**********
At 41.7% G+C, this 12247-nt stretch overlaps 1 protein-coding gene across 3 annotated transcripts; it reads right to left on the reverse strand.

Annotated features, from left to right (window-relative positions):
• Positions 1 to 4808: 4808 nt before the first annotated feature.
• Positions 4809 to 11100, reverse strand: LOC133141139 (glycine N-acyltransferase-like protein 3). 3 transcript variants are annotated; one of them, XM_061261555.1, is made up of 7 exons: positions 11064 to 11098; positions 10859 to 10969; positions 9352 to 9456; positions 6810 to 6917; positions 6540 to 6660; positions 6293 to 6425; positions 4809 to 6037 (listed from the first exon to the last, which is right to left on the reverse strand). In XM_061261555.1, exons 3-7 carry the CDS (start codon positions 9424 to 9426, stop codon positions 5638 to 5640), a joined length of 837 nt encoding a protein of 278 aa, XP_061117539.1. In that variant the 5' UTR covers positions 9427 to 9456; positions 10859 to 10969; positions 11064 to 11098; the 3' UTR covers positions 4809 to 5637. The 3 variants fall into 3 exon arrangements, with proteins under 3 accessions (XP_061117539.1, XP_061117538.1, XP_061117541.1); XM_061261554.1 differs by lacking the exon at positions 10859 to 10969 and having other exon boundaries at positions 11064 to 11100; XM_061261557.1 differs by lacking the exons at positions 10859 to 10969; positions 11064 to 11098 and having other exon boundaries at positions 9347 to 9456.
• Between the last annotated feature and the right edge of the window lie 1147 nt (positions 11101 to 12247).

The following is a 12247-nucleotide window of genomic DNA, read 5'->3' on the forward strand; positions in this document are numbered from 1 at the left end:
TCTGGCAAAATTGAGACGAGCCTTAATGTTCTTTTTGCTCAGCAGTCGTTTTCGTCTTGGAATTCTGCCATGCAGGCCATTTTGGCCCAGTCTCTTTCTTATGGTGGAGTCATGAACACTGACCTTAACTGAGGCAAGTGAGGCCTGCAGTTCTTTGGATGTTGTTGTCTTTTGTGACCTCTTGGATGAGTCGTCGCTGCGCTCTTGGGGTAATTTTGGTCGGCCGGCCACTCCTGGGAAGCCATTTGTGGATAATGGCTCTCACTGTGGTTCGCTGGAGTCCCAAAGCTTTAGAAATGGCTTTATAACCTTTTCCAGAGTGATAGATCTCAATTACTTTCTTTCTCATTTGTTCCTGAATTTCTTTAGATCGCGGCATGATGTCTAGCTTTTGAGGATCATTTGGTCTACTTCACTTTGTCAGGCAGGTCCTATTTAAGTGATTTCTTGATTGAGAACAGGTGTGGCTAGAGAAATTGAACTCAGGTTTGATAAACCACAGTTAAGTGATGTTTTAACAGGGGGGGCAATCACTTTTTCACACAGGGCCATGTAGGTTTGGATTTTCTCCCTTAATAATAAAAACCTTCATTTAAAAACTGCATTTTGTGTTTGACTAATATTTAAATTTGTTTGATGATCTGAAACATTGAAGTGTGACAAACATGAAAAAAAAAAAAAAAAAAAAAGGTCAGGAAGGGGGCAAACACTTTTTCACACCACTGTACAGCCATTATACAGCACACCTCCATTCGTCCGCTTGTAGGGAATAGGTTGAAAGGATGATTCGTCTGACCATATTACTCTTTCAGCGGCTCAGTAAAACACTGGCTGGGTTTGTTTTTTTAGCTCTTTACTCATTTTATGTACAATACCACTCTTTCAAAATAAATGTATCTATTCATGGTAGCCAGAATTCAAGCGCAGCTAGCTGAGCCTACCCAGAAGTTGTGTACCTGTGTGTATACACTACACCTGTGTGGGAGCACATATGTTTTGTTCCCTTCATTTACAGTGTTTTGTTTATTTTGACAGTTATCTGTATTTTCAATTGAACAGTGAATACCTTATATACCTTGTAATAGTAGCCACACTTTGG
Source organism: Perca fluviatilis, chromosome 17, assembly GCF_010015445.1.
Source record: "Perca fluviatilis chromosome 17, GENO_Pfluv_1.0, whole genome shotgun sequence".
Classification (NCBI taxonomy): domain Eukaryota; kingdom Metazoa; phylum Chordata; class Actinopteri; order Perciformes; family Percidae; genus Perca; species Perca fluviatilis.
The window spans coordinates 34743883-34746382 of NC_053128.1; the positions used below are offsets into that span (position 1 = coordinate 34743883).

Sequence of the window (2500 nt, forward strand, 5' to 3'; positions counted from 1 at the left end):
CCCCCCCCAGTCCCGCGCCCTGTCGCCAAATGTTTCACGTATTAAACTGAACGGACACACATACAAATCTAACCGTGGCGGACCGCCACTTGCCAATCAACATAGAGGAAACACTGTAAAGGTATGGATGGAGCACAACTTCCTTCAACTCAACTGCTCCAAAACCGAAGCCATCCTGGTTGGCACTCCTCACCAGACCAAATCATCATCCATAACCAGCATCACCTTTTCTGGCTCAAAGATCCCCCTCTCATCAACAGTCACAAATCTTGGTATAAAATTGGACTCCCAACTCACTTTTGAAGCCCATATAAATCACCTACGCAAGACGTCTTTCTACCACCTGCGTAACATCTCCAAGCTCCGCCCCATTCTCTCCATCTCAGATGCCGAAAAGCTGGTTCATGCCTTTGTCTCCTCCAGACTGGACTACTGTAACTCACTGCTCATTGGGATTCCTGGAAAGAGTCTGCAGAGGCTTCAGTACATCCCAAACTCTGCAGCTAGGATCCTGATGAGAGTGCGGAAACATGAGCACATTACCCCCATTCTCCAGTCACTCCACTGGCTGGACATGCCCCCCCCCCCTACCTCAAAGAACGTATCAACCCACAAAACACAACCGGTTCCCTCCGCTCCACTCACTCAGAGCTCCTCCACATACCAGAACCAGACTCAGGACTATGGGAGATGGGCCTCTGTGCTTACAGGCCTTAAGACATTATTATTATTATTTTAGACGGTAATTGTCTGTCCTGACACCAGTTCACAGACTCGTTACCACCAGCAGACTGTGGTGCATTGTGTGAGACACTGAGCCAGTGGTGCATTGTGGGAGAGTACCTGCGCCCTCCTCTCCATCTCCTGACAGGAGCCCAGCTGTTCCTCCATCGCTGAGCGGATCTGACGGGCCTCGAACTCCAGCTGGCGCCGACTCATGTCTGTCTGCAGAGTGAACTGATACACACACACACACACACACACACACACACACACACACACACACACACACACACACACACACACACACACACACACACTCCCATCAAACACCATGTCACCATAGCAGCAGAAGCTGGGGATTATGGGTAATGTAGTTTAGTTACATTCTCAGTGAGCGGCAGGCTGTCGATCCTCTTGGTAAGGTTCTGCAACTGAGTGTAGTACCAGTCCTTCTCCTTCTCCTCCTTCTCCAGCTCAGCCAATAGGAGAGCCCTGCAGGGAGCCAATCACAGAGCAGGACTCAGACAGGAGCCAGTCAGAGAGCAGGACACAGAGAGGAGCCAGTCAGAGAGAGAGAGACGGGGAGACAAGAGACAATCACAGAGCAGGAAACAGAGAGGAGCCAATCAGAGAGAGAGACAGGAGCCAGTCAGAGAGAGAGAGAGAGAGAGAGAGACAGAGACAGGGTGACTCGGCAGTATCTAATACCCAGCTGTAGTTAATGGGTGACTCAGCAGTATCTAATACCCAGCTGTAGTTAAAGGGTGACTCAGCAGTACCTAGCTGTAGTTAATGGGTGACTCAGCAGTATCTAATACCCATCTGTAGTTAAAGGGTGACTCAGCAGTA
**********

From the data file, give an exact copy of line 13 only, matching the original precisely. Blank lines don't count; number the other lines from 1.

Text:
CCCCCCCCAGTCCCGCGCCCTGTCGCCAAATGTTTCACGTATTAAACTGAACGGACACACATACAAATCTAACCGTGGCGGACCGCCACTTGCCAATCAACATAGAGGAAACACTGTAAAGGTATGGATGGAGCACAACTTCCTTCAACTCAACTGCTCCAAAACCGAAGCCATCCTGGTTGGCACTCCTCACCAGACCAAATCATCATCCATAACCAGCATCACCTTTTCTGGCTCAAAGATCCCCCTCTCATCAACAGTCACAAATCTTGGTATAAAATTGGACTCCCAACTCACTTTTGAAGCCCATATAAATCACCTACGCAAGACGTCTTTCTACCACCTGCGTAACATCTCCAAGCTCCGCCCCATTCTCTCCATCTCAGATGCCGAAAAGCTGGTTCATGCCTTTGTCTCCTCCAGACTGGACTACTGTAACTCACTGCTCATTGGGATTCCTGGAAAGAGTCTGCAGAGGCTTCAGTACATCCCAAACTCTGCAGCTAGGATCCTGATGAGAGTGCGGAAACATGAGCACATTACCCCCATTCTCCAGTCACTCCACTGGCTGGACATGCCCCCCCCCCCTACCTCAAAGAACGTATCAACCCACAAAACACAACCGGTTCCCTCCGCTCCACTCACTCAGAGCTCCTCCACATACCAGAACCAGACTCAGGACTATGGGAGATGGGCCTCTGTGCTTACAGGCCTTAAGACATTATTATTATTATTTTAGACGGTAATTGTCTGTCCTGACACCAGTTCACAGACTCGTTACCACCAGCAGACTGTGGTGCATTGTGTGAGACACTGAGCCAGTGGTGCATTGTGGGAGAGTACCTGCGCCCTCCTCTCCATCTCCTGACAGGAGCCCAGCTGTTCCTCCATCGCTGAGCGGATCTGACGGGCCTCGAACTCCAGCTGGCGCCGACTCATGTCTGTCTGCAGAGTGAACTGATACACACACACACACACACACACACACACACACACACACACACACACACACACACACACACACACACACACACACACACTCCCATCAAACACCATGTCACCATAGCAGCAGAAGCTGGGGATTATGGGTAATGTAGTTTAGTTACATTCTCAGTGAGCGGCAGGCTGTCGATCCTCTTGGTAAGGTTCTGCAACTGAGTGTAGTACCAGTCCTTCTCCTTCTCCTCCTTCTCCAGCTCAGCCAATAGGAGAGCCCTGCAGGGAGCCAATCACAGAGCAGGACTCAGACAGGAGCCAGTCAGAGAGCAGGACACAGAGAGGAGCCAGTCAGAGAGAGAGAGACGGGGAGACAAGAGACAATCACAGAGCAGGAAACAGAGAGGAGCCAATCAGAGAGAGAGACAGGAGCCAGTCAGAGAGAGAGAGAGAGAGAGAGAGACAGAGACAGGGTGACTCGGCAGTATCTAATACCCAGCTGTAGTTAATGGGTGACTCAGCAGTATCTAATACCCAGCTGTAGTTAAAGGGTGACTCAGCAGTACCTAGCTGTAGTTAATGGGTGACTCAGCAGTATCTAATACCCATCTGTAGTTAAAGGGTGACTCAGCAGTA